In this lively and sometimes poignant collection of essays and autobiographies, nearly fifty Alaska Native writers tell of their unique way of life and bear witness to the sweeping cultural changes occurring in their lifetimes.
They explore a range of experiences and issues, including skinning a polar bear; traditional domestic and subsistence practices; marriage customs; alcoholism; the challenges and opportunities of modern education; balancing traditional and contemporary demands; discrimination; adapting to urban life; the treatment of Native peoples in school textbooks; and the social realities of speaking standard and “village” English.
With its fresh perspectives and unfailingly authentic voices, this collection is essential for an understanding of Alaska Native peoples today.
"All of these stories will strike emotional chords with readers from both inside and outside Alaska. The voices are real, the narratives are effective, and the perspectives presented by the authors and editors provide context for a better understanding of Alaska, as a whole, and of the lives of the people who call Alaska home."—Mary Ann Larson, Western Historical Quarterly
"This is an excellent addition to the growing body of Alaskan Native literatures; the text is a good place for those looking for insight into Alaskan life."—Jean Breinig, Western American Literature
"These remarkable essays by contemporary native Alaskans preserve traditional ways and offer a vision of a sustainable life that encompasses both the old and the new. . . . In fresh and unassuming prose, they describe such subsistence traditions as digging roots from mouse caches, fishing for sea mammals, gathering wild greens, and making seal oil. The culture, from potlatch dancing to blanket toss, that sustained and was sustained by these food-gathering activities is also brought vividly to life. . . . An enlightening and lively exploration of native Alaskan life."—Patricia Monaghan, Booklist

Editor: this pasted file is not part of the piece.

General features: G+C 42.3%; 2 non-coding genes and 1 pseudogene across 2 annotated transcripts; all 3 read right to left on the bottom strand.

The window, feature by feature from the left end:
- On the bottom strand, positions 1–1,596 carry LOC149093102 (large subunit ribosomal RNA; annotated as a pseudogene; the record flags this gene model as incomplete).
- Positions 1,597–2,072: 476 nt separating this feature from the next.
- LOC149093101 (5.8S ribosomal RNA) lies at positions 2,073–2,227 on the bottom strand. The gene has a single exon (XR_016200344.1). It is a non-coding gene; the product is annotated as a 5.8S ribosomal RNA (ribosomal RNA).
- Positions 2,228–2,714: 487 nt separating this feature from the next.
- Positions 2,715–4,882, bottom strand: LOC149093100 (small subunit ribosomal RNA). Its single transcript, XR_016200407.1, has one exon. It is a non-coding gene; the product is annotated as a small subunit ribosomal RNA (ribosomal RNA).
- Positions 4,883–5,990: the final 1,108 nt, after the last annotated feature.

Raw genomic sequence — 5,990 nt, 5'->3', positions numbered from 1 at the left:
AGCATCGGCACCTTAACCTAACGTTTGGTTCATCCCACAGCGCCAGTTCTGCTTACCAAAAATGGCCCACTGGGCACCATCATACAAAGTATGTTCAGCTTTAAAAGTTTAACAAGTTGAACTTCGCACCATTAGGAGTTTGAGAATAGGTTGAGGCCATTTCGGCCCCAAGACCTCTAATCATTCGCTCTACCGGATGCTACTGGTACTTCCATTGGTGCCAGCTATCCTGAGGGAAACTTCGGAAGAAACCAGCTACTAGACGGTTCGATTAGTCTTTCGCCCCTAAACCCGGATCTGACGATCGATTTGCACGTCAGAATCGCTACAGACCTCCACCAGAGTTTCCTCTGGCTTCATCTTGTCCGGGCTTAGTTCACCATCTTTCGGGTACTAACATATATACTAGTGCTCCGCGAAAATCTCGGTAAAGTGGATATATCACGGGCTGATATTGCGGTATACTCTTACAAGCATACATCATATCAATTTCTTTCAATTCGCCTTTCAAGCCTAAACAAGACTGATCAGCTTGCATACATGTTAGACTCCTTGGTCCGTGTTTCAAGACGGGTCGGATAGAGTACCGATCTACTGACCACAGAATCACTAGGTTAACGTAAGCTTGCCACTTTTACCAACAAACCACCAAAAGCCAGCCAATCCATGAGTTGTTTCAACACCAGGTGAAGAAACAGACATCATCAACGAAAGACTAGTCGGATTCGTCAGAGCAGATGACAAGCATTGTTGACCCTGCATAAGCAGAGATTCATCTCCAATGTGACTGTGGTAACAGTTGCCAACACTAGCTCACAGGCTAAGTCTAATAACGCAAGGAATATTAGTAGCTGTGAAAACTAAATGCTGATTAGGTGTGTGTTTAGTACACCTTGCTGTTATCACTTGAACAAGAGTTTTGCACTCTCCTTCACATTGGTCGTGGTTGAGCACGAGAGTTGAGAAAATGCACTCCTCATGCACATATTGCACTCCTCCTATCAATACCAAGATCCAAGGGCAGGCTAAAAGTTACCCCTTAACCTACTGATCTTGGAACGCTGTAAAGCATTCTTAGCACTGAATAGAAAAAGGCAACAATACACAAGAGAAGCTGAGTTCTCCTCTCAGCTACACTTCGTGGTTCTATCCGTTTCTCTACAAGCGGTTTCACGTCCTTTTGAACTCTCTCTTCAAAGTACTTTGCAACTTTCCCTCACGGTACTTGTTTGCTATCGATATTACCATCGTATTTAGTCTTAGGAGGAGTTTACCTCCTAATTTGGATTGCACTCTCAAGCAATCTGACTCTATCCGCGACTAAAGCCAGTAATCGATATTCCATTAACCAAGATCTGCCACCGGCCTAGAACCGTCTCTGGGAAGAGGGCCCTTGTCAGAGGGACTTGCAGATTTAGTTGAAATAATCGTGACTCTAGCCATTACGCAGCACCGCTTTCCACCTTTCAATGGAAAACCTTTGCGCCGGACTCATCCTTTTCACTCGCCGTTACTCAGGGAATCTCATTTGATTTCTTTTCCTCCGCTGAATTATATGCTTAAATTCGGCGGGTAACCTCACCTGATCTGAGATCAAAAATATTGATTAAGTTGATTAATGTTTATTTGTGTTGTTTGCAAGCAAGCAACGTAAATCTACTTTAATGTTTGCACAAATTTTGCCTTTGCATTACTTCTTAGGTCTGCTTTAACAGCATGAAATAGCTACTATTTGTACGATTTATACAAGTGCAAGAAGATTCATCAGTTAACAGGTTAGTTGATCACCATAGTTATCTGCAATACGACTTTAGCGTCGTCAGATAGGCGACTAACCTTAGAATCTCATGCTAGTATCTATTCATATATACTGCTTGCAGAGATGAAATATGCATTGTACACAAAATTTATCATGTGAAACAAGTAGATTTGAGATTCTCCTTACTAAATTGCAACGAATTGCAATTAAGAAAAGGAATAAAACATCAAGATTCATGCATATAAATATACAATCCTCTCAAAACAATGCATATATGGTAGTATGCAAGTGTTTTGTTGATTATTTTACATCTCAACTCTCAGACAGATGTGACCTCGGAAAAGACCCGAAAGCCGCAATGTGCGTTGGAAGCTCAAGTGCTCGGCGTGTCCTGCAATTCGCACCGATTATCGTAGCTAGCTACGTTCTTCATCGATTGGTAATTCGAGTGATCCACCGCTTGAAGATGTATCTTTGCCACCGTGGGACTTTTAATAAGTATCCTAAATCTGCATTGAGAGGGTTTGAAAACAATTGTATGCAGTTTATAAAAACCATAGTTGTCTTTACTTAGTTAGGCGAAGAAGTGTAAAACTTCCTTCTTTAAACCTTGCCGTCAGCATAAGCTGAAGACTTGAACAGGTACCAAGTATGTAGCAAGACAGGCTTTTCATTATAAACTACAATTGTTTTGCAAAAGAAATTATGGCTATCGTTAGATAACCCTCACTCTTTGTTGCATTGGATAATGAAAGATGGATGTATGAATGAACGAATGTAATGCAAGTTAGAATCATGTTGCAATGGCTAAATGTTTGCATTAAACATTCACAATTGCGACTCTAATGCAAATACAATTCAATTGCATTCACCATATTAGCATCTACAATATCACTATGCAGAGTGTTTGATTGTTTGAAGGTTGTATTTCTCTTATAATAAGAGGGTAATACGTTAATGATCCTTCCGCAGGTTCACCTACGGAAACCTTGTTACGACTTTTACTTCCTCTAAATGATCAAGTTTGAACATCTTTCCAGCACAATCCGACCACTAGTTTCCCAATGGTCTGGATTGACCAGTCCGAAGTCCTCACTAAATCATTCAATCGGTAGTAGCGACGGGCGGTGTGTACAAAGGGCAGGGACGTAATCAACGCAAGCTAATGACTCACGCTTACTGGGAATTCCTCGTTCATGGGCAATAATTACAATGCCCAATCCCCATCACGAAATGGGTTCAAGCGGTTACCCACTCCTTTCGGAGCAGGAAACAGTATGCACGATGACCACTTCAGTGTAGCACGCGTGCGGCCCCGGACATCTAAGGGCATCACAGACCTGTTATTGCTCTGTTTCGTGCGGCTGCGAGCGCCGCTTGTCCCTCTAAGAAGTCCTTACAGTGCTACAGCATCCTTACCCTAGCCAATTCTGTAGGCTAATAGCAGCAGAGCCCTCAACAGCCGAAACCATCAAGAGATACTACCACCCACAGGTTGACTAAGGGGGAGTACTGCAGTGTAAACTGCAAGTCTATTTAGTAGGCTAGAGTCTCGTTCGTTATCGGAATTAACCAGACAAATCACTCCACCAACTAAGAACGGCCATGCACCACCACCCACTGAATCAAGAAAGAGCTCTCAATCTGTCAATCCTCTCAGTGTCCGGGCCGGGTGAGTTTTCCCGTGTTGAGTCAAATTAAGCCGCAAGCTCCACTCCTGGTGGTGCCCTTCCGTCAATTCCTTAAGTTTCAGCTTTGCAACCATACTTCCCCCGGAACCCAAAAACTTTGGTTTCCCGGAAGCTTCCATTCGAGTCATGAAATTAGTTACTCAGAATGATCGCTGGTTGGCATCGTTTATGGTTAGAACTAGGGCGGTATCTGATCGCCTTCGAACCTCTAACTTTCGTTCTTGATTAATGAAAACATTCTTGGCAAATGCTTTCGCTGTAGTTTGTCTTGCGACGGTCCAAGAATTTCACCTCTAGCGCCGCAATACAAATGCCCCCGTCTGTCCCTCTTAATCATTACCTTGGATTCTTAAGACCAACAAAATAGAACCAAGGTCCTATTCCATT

“There is a refreshing directness to this collection of essays and stories edited by Andrews and Creed. . . . This is a bittersweet book, for there is no denying the destruction of one society by another."—Library Journal
"These essays are poignant snapshots of everyday life in the far north, stories that reflect the hardships and joys of this life, as these people try to walk a balance between the old and new ways. Anyone reading this book will come away with a new appreciation and understanding of this unique world. These ‘voices’ create a tapestry of life as it is today in Alaska among Native peoples. This anthology would be an asset in any library, especially those interested in pursuing a well-rounded multicultural collection."—Kliatt
"For anyone wishing to get a vivid picture of different aspects of Native life, as told in the words of the people themselves, this book is recommended.”—Cherie Rusk, Multicultural Review
"These are gritty, forthright narratives about late-twentieth-century life in remote Alaska. . . . A wonderful collection indeed!"—Julie Cruikshank, author of The Social Life of Stories: Narrative and Knowledge in the Yukon Territory
"These stories add a new dimension to the genre of Native American literature."—Robin Ridington, coauthor of Blessing for a Long Time: The Sacred Pole of the Omaha Tribe